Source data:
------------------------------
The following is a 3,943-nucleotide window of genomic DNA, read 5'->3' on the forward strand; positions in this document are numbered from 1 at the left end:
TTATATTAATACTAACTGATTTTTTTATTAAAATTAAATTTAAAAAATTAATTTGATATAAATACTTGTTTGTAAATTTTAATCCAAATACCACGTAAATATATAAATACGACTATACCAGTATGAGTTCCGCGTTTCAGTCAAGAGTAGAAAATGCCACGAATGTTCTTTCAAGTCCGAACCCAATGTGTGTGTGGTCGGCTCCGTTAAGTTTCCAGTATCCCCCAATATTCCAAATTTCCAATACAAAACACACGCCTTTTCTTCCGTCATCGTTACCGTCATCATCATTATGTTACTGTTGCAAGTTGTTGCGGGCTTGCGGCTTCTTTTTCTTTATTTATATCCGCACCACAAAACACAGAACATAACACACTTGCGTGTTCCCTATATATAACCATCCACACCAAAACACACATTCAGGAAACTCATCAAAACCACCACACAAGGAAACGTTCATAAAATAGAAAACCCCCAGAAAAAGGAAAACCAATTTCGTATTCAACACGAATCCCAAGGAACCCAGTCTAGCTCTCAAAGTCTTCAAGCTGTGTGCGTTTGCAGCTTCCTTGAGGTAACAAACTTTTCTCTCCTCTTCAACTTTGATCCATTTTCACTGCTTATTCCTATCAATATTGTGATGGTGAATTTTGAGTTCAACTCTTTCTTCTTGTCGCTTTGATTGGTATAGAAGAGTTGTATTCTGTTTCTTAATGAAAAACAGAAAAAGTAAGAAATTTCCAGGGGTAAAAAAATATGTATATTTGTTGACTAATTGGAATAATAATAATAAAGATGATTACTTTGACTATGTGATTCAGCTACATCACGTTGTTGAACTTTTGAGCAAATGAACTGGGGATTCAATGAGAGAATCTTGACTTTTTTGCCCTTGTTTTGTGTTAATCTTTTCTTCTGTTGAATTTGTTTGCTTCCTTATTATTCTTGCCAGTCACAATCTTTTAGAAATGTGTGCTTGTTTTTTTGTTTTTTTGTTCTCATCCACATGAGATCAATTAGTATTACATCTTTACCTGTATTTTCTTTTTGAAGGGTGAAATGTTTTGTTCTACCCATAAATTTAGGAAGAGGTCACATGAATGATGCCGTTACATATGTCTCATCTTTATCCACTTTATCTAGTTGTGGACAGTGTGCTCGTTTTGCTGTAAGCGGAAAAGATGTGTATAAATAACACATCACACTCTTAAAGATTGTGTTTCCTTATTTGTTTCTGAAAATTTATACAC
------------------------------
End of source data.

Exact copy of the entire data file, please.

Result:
The following is a 3,943-nucleotide window of genomic DNA, read 5'->3' on the forward strand; positions in this document are numbered from 1 at the left end:
TTATATTAATACTAACTGATTTTTTTATTAAAATTAAATTTAAAAAATTAATTTGATATAAATACTTGTTTGTAAATTTTAATCCAAATACCACGTAAATATATAAATACGACTATACCAGTATGAGTTCCGCGTTTCAGTCAAGAGTAGAAAATGCCACGAATGTTCTTTCAAGTCCGAACCCAATGTGTGTGTGGTCGGCTCCGTTAAGTTTCCAGTATCCCCCAATATTCCAAATTTCCAATACAAAACACACGCCTTTTCTTCCGTCATCGTTACCGTCATCATCATTATGTTACTGTTGCAAGTTGTTGCGGGCTTGCGGCTTCTTTTTCTTTATTTATATCCGCACCACAAAACACAGAACATAACACACTTGCGTGTTCCCTATATATAACCATCCACACCAAAACACACATTCAGGAAACTCATCAAAACCACCACACAAGGAAACGTTCATAAAATAGAAAACCCCCAGAAAAAGGAAAACCAATTTCGTATTCAACACGAATCCCAAGGAACCCAGTCTAGCTCTCAAAGTCTTCAAGCTGTGTGCGTTTGCAGCTTCCTTGAGGTAACAAACTTTTCTCTCCTCTTCAACTTTGATCCATTTTCACTGCTTATTCCTATCAATATTGTGATGGTGAATTTTGAGTTCAACTCTTTCTTCTTGTCGCTTTGATTGGTATAGAAGAGTTGTATTCTGTTTCTTAATGAAAAACAGAAAAAGTAAGAAATTTCCAGGGGTAAAAAAATATGTATATTTGTTGACTAATTGGAATAATAATAATAAAGATGATTACTTTGACTATGTGATTCAGCTACATCACGTTGTTGAACTTTTGAGCAAATGAACTGGGGATTCAATGAGAGAATCTTGACTTTTTTGCCCTTGTTTTGTGTTAATCTTTTCTTCTGTTGAATTTGTTTGCTTCCTTATTATTCTTGCCAGTCACAATCTTTTAGAAATGTGTGCTTGTTTTTTTGTTTTTTTGTTCTCATCCACATGAGATCAATTAGTATTACATCTTTACCTGTATTTTCTTTTTGAAGGGTGAAATGTTTTGTTCTACCCATAAATTTAGGAAGAGGTCACATGAATGATGCCGTTACATATGTCTCATCTTTATCCACTTTATCTAGTTGTGGACAGTGTGCTCGTTTTGCTGTAAGCGGAAAAGATGTGTATAAATAACACATCACACTCTTAAAGATTGTGTTTCCTTATTTGTTTCTGAAAATTTATACAC